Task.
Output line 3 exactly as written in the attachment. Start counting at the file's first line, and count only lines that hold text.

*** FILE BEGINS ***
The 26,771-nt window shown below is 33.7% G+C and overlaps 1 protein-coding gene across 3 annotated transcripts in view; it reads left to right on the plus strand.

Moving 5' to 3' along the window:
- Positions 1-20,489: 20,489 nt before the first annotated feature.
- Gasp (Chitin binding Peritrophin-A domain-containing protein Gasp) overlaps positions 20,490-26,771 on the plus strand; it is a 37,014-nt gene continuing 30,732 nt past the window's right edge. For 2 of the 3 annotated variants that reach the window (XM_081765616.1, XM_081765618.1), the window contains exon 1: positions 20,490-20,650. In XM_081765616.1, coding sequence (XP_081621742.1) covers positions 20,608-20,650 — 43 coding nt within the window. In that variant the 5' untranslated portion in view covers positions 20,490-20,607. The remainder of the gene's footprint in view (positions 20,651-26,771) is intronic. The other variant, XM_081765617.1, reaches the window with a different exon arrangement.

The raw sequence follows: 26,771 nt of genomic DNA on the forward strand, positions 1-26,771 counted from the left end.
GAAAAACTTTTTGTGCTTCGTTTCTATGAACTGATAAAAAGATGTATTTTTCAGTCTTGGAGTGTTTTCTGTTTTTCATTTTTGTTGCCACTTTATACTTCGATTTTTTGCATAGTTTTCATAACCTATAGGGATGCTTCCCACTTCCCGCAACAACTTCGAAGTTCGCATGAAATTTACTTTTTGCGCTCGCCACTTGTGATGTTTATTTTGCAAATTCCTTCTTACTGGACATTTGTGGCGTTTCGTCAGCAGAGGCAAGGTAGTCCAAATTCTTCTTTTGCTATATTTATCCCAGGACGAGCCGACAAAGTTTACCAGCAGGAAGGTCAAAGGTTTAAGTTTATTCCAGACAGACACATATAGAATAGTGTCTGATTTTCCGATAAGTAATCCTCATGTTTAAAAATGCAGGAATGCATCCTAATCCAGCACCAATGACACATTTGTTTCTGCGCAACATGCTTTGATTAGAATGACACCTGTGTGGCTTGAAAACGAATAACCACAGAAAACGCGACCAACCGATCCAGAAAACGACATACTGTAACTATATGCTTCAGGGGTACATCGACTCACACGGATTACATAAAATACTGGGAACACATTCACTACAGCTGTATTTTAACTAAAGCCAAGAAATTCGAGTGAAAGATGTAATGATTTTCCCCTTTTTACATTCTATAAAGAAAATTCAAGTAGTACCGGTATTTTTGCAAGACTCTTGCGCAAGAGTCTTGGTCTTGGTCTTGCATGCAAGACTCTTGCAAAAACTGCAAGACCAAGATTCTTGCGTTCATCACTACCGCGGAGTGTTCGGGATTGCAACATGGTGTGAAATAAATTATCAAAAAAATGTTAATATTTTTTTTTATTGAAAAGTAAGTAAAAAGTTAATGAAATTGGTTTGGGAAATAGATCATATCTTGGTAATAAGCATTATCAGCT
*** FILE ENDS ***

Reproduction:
- Positions 1-20,489: 20,489 nt before the first annotated feature.